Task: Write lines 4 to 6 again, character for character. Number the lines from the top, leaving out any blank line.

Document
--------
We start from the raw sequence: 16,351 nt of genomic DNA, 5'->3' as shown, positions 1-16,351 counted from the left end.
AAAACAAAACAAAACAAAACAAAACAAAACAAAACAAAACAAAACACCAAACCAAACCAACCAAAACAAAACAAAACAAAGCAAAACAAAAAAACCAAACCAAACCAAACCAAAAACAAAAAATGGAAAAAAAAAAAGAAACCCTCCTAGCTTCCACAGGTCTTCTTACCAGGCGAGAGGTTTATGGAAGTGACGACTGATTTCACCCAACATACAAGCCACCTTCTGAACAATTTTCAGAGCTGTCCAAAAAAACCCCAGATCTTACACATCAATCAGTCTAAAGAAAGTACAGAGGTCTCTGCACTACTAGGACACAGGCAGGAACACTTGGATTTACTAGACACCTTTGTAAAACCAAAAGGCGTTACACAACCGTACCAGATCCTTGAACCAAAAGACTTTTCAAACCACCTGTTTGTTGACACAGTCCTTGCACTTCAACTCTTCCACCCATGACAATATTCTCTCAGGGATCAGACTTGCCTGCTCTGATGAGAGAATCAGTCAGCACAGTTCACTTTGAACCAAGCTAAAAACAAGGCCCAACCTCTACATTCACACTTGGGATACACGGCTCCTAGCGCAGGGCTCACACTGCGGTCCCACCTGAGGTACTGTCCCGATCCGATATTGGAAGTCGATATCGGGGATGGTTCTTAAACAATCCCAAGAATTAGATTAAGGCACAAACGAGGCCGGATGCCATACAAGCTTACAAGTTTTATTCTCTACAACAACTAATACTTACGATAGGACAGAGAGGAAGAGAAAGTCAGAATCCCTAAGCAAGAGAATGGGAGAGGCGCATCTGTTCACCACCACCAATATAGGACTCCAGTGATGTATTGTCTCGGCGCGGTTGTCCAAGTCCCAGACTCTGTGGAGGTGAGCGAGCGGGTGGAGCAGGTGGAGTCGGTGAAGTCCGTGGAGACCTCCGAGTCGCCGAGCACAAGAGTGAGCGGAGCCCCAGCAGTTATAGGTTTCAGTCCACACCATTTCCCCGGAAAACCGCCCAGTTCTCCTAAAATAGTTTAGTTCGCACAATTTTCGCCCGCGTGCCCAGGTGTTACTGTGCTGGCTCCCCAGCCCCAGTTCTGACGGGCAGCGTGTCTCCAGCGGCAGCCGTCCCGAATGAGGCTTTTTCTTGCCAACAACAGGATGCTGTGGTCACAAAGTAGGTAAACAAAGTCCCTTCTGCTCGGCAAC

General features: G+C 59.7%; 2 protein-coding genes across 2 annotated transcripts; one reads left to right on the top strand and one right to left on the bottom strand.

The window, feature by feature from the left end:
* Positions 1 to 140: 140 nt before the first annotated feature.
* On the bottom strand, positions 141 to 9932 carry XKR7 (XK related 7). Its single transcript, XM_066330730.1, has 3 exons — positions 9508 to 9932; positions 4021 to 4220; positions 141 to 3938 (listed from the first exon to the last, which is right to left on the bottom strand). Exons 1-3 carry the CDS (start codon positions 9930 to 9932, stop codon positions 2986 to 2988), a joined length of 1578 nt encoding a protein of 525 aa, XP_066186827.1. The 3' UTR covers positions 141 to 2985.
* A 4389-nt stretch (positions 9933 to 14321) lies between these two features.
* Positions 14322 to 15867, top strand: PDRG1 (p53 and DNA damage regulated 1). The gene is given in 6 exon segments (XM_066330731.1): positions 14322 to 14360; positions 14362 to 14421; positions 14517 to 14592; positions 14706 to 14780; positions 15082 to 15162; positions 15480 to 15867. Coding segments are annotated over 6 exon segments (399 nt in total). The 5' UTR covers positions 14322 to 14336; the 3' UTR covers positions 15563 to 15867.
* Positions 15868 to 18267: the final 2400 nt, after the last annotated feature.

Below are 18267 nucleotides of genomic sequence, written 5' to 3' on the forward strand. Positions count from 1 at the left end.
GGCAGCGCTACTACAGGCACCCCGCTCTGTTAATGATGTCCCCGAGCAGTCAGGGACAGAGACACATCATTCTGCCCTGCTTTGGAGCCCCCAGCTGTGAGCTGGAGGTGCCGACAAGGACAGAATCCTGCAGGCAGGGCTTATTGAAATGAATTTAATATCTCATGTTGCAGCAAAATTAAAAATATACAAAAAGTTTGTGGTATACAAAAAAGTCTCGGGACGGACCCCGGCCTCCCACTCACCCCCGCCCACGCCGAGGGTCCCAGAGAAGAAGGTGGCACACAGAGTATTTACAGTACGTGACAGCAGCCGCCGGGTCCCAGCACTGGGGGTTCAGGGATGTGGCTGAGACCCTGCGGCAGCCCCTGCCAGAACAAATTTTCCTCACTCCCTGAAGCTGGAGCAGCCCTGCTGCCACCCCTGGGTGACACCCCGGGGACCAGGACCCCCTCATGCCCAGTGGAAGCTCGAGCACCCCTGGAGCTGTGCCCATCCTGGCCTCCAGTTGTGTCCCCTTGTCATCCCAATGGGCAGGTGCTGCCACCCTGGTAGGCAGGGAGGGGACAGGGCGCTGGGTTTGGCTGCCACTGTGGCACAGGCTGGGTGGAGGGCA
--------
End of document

The window, feature by feature from the left end:
* Positions 1 to 140: 140 nt before the first annotated feature.
* On the bottom strand, positions 141 to 9932 carry XKR7 (XK related 7). Its single transcript, XM_066330730.1, has 3 exons — positions 9508 to 9932; positions 4021 to 4220; positions 141 to 3938 (listed from the first exon to the last, which is right to left on the bottom strand). Exons 1-3 carry the CDS (start codon positions 9930 to 9932, stop codon positions 2986 to 2988), a joined length of 1578 nt encoding a protein of 525 aa, XP_066186827.1. The 3' UTR covers positions 141 to 2985.